Organic wine & food matching: Gemtree Shiraz & Korean style barbecued shortribs
While organic or biodynamic wines coming out of Australia have been far and between, the movement does exist Down Under; and certification agencies such as Australian Certified Organic (ACO), Demeter in Australia’s Bio-Dynamic Research Institute (BDRI), and National Association for Sustainable Agriculture, Australia (NASAA) have recently stepped up activities, with a number of leading producers (such as Henschke, Burge Family, Elderton, Noon, Wirra Wirra and M. Chapoutier Australia) making the transition to chemical-free, sustainable grape growing as we speak.
In the meantime, a perfectly delicious, biodynamically grown Australian red – the 2007 Gemtree Tadpole Shiraz (about $16) – has been popping up in markets across the U.S., and it has all the deep, black, bouncy, lush fruitiness Shiraz lovers look for in their reds; including an intense nose, suggesting raspberry liqueur, boysenberry jam and a veneer of vanillin oak, plus a soft medium-full body underlined by easy tannins, allowing the Shiraz fruit to gush forth and pleasure the palate.
The intensity of the Gemtree Shiraz is part and parcel of its McLaren Vale terroir; and indeed, for many years the stellar grapes from this 330 acre estate went into cuvées bottled by top brands like Rosemount. The transition from grower to producer started in 1994, when Melissa Buttery, daughter of founders Paul and Jill Buttery, joined the family business as a viticulturist, followed a few years later by Melissa’s boyfriend-turned-husband, Mike Brown, who happened to be an accomplished winemaker.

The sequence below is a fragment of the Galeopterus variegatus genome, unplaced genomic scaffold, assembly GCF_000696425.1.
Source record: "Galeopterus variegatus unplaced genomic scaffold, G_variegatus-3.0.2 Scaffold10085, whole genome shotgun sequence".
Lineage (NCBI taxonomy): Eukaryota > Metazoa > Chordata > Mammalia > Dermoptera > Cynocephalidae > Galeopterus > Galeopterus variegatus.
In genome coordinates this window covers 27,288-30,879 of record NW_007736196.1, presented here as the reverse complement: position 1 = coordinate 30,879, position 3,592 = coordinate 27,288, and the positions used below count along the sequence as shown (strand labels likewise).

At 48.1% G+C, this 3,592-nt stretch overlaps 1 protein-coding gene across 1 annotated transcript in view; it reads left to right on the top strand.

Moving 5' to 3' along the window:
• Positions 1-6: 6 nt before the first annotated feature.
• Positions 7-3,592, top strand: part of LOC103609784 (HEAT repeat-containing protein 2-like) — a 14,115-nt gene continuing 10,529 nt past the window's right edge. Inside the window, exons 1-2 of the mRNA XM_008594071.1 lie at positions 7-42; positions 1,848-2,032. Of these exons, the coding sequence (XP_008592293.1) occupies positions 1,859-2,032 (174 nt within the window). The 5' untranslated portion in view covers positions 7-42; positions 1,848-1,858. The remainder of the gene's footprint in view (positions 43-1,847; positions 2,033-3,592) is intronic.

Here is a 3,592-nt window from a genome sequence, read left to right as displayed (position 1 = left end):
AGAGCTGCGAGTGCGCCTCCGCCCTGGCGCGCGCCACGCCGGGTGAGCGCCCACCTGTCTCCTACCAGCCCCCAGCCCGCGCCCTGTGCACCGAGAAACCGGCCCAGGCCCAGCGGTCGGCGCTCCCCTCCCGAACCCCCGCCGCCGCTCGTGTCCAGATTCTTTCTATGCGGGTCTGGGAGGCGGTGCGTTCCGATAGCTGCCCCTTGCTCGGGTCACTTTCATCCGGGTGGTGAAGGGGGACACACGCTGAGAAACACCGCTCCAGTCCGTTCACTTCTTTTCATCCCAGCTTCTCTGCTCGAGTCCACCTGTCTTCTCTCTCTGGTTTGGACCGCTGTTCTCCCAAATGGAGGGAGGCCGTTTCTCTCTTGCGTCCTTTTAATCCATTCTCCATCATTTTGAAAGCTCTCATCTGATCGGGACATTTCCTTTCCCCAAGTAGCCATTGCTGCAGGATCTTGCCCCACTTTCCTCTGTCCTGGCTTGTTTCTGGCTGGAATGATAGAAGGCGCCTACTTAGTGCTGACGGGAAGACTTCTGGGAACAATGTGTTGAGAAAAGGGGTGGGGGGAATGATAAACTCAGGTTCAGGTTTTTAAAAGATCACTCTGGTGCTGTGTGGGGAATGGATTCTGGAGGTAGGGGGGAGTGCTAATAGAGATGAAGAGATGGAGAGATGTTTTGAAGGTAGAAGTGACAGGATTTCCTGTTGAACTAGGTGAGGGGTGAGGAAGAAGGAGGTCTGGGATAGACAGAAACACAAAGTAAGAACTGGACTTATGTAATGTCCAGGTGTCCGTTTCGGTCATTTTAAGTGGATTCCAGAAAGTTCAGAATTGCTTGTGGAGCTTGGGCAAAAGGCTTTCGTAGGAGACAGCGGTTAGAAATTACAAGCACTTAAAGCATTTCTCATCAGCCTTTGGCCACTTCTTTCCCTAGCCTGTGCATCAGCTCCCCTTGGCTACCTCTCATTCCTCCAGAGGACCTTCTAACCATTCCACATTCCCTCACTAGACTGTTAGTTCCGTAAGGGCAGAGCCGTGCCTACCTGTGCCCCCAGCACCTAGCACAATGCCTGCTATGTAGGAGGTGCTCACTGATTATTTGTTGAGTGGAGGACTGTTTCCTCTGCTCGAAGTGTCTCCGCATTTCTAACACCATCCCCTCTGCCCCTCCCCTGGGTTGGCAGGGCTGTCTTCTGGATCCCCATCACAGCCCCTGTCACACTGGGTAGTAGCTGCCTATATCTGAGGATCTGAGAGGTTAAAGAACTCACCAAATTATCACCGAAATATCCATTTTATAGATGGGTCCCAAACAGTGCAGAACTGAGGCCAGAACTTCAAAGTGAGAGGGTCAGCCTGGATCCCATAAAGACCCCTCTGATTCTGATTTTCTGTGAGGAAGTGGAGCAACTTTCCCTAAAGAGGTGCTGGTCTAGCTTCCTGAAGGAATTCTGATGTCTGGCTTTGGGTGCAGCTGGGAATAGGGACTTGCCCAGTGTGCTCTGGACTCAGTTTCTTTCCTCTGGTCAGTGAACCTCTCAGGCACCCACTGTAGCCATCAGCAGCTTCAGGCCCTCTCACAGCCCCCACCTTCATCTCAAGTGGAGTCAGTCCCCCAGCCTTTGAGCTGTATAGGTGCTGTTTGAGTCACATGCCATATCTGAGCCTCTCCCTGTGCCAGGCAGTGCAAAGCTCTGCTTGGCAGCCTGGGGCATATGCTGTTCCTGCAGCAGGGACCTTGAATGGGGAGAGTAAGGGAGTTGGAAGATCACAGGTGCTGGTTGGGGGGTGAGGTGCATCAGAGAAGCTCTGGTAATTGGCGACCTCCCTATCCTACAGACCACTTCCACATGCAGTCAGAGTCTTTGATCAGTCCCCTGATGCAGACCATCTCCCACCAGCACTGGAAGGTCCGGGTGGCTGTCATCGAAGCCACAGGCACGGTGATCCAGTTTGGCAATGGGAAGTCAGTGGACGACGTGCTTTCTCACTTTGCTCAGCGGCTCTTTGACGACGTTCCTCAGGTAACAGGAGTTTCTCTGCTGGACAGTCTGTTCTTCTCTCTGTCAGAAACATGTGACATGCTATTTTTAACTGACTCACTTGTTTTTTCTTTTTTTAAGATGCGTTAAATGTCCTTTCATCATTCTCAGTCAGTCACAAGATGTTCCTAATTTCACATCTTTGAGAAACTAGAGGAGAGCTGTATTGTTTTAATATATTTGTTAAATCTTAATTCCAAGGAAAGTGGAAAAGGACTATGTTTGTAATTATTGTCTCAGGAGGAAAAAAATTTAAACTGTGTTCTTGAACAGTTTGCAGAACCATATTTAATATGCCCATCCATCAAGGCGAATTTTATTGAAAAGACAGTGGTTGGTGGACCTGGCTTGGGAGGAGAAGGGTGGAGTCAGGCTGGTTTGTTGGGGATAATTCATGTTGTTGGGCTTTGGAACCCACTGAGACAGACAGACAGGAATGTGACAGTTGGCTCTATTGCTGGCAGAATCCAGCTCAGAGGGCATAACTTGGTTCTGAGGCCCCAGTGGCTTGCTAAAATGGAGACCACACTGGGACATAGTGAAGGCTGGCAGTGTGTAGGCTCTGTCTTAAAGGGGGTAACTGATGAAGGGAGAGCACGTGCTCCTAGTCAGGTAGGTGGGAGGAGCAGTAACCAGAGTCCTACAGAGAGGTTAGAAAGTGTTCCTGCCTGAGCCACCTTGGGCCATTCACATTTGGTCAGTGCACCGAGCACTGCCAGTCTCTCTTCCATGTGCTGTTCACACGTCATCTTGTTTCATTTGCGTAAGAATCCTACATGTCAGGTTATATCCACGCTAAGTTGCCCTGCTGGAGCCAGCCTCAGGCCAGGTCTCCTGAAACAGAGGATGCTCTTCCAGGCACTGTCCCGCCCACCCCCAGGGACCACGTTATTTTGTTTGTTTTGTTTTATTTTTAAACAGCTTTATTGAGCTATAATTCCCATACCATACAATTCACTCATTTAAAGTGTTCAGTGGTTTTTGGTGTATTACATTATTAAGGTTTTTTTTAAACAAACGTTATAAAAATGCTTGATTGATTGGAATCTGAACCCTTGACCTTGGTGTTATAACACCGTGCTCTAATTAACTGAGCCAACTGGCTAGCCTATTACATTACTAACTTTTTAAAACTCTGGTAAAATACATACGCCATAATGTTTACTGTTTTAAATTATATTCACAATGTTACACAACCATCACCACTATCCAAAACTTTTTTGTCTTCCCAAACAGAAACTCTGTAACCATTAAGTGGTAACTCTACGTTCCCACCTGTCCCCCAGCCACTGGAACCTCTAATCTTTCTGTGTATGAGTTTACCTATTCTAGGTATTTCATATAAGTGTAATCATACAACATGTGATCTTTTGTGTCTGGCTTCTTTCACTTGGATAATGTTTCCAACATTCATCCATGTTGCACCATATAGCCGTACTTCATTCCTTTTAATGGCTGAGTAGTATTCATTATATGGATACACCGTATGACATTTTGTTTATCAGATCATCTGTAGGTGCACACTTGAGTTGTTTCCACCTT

Always the keen environmentalist, it was Melissa who turned Gemtree towards organic and biodynamic viticulture. Not stopping there, in 1998 she initiated Gemtree Wetlands: taking twenty-five acres in the middle of the property and establishing it as a wetlands preserve in joint venture partnership with the nonprofit group, Greening Australia (South Australia). This arduous, long term project has involved the planting of some 20,000 native trees and shrubs, and the building of six interlinking dams to help regenerate the region and establish a haven for native frogs, birds and animals, while contributing to the self-sustaining aspects of the vineyard.
Korean Style Barbecued Shortribs (Kalbi)
The biggest plus about a good, sturdy, juicy Shiraz is that its dense fruitiness always lends itself to Asian style barbecued meats like no other wine can. A perfect match every time, for instance, is the Korean style of barbecued beef shortribs known as kalbi. In Hawai’i, where I grew up, no self-respecting hibachi homeboy or local take-out joint can make it without mastering the art of Korean barbecue. The good news is that it’s not that difficult, it can be done anywhere, and the fact that this toothsome cut of beef, in moderately sweetened, garlic and sesame seasoned, soy sauce based marinades, tastes absolutely delicious with a lusciously spiced Shiraz.
Everyone in the Islands has his/her own variation (or “secrets”) of kalbi, but here is a good, basic recipe to start with:
3 lbs. English cut (thick) beef shortribs, scored
½ cup soy sauce
¼ cup sesame oil
¼ cup sugar
2 cloves garlic, minced
¼ tsp. salt
¼ tsp. black pepper
3 stalks green onions, minced
2 tsp. toasted sesame seeds
Combine marinade ingredients and pour over shortribs in zip-lock plastic bag (or in shallow Pyrex sealed with plastic wrap); marinate overnight in refrigerator. Broil (or grill) 8-10 minutes on each side until desired doneness.